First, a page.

The student had surpassed the master, you could say. This really lit a spark under the Japanese. I imagine they felt like this was actually something they were capable of. They had just won a game against the very people that had taught them that same game. I bet it was a wonderful feeling.
And this was the point where you could say baseball really skyrocketed. Again, the rest is history (that you should definitely read about on Tofugu), and baseball became Japan’s biggest sport.
But Why Baseball?
Now, here’s my theory, because I don’t want to just go “baseball is popular in Japan, so of course, it’s in anime.”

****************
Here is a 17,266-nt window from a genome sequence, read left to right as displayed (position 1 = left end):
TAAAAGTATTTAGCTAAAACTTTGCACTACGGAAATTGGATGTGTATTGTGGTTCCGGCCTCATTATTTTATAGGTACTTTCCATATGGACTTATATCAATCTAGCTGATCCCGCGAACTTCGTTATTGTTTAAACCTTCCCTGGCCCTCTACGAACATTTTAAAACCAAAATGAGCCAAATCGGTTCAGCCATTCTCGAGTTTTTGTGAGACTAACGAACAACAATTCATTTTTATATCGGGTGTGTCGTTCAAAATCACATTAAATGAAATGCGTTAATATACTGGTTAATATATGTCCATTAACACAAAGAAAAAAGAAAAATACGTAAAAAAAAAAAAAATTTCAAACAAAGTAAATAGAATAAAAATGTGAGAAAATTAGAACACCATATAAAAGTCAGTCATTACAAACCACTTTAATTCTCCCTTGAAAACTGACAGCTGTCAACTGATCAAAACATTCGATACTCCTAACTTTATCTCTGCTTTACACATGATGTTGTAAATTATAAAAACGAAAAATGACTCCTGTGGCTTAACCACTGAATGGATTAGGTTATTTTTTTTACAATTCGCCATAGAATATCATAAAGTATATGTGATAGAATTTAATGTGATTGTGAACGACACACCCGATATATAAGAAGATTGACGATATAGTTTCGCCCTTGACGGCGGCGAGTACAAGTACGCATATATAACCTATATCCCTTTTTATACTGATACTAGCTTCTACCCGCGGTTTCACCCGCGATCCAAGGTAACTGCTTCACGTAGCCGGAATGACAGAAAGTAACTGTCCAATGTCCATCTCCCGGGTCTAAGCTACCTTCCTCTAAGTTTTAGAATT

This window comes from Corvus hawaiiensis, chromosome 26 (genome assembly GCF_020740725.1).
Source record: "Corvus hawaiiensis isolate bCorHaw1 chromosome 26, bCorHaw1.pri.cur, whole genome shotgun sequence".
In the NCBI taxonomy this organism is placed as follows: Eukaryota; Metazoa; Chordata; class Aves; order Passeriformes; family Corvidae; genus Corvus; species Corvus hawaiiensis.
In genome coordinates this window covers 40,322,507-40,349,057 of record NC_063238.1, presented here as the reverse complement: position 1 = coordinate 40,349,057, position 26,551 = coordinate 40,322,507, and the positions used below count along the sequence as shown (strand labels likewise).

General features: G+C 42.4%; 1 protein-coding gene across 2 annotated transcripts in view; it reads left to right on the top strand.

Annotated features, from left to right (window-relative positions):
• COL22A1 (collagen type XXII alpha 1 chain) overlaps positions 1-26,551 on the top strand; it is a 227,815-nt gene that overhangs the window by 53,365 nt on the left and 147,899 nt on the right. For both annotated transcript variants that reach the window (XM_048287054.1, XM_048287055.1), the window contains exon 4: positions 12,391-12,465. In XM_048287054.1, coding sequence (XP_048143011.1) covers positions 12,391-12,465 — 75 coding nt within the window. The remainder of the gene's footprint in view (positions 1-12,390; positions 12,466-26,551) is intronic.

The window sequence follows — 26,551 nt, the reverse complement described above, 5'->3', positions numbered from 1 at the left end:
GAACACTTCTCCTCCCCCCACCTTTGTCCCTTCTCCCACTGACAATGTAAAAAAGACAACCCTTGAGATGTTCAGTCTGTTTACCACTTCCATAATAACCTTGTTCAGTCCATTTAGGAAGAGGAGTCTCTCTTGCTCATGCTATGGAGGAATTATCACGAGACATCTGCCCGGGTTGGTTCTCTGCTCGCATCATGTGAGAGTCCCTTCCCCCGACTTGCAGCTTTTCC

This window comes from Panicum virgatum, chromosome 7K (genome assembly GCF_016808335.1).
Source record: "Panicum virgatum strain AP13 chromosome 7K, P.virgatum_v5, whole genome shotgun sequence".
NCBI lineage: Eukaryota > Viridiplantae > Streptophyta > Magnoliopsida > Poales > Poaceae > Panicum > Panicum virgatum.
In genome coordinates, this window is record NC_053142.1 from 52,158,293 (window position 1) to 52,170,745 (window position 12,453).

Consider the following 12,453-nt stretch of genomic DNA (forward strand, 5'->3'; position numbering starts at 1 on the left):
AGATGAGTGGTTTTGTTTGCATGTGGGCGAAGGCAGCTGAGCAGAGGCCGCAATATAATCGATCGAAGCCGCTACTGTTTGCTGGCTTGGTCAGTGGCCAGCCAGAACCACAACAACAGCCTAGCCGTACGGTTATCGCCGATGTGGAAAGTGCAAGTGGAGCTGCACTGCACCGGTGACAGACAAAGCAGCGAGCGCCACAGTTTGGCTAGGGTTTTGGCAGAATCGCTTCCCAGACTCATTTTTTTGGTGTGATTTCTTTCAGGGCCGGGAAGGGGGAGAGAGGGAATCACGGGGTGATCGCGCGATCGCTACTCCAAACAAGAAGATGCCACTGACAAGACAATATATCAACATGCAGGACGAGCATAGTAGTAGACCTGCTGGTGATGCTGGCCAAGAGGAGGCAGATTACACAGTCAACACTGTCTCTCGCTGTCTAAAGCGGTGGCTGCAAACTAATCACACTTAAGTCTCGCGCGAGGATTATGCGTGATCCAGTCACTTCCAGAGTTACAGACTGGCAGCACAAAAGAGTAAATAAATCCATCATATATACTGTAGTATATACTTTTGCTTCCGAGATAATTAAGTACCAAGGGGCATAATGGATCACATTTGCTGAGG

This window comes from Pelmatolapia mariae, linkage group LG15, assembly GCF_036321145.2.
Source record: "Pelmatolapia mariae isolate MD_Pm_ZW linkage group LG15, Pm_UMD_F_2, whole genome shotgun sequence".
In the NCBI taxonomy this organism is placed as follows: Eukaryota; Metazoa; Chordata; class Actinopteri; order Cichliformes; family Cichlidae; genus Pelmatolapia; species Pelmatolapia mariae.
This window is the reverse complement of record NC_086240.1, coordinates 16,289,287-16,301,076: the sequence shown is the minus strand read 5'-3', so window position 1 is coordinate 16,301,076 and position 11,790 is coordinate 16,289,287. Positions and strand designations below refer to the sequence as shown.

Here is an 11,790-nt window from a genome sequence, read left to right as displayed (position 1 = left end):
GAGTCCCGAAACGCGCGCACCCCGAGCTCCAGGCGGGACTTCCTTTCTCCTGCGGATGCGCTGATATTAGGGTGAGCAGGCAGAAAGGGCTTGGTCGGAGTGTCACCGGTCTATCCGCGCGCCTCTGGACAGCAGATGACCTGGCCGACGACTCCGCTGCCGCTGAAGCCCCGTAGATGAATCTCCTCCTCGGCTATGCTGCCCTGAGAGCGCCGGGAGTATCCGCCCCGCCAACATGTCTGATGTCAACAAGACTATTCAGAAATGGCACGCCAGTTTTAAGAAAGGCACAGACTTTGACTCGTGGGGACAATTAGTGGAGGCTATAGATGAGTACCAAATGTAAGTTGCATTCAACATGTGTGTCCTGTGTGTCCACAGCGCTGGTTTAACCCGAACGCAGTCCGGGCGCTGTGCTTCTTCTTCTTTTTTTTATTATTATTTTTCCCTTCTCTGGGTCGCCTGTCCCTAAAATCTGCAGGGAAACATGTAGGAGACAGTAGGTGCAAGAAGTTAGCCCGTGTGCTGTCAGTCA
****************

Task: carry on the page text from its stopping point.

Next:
All of the crazy stuff that had happened in Japanese baseball, like them winning against the Americans in 1952, all happened when both Ikki Kajiwara and Mitsuteru Yokoyama would have been in their teenage years, as I said before.
That is also the time that determines who you are likely to be when you grow up. Your adolescence is what turns you into the person you are. It’s the time when we are the most receptive to things. The time that we absorb the most, like some kind of emotional creepy human meat sponge.
A lot of the stuff that happens around that time, even if you aren’t aware of it, will stick with you.
Now I can’t speak for either Ikki Kajiwara or Mitsuteru Yokoyama, but I can imagine growing up in Japan during World War II wasn’t the nicest experience. I can also imagine many Japanese people weren’t thrilled with America at the time.
World War II was pretty awful for everyone involved; we’ll just say that.